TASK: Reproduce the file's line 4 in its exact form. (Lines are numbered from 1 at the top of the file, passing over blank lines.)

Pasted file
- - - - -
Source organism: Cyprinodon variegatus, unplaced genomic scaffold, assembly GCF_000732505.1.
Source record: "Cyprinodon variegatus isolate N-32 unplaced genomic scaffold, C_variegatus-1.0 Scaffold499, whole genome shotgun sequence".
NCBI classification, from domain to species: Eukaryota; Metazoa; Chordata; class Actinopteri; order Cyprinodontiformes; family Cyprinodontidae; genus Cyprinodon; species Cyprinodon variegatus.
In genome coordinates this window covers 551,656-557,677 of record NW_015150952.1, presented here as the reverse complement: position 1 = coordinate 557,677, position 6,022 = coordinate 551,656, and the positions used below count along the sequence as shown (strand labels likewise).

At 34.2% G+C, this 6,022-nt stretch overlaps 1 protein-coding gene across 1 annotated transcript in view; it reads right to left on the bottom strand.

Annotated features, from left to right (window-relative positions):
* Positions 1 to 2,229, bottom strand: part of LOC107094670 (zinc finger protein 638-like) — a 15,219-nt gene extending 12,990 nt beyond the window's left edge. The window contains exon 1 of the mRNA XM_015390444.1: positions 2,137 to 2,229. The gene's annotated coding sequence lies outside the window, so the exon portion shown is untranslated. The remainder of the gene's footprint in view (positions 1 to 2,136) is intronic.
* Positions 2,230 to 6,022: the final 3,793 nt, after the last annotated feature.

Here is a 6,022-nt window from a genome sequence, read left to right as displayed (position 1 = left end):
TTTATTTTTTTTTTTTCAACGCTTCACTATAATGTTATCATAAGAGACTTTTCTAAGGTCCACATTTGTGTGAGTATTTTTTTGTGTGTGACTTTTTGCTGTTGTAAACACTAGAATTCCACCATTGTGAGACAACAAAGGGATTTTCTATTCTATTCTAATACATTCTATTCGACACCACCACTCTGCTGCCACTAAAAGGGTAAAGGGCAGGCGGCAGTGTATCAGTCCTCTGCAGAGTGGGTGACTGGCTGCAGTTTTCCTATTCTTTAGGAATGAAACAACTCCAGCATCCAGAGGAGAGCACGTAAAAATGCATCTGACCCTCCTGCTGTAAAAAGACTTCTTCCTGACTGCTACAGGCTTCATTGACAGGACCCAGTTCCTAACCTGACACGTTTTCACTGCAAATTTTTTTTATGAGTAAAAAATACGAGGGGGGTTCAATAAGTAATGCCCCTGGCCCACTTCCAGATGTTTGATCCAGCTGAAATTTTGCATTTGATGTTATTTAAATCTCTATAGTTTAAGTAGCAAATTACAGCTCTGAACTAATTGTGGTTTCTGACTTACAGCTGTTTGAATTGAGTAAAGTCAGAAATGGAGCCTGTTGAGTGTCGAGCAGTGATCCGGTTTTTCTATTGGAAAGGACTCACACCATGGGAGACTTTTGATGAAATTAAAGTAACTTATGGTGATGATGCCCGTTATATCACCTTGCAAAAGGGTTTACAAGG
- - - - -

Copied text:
In genome coordinates this window covers 551,656-557,677 of record NW_015150952.1, presented here as the reverse complement: position 1 = coordinate 557,677, position 6,022 = coordinate 551,656, and the positions used below count along the sequence as shown (strand labels likewise).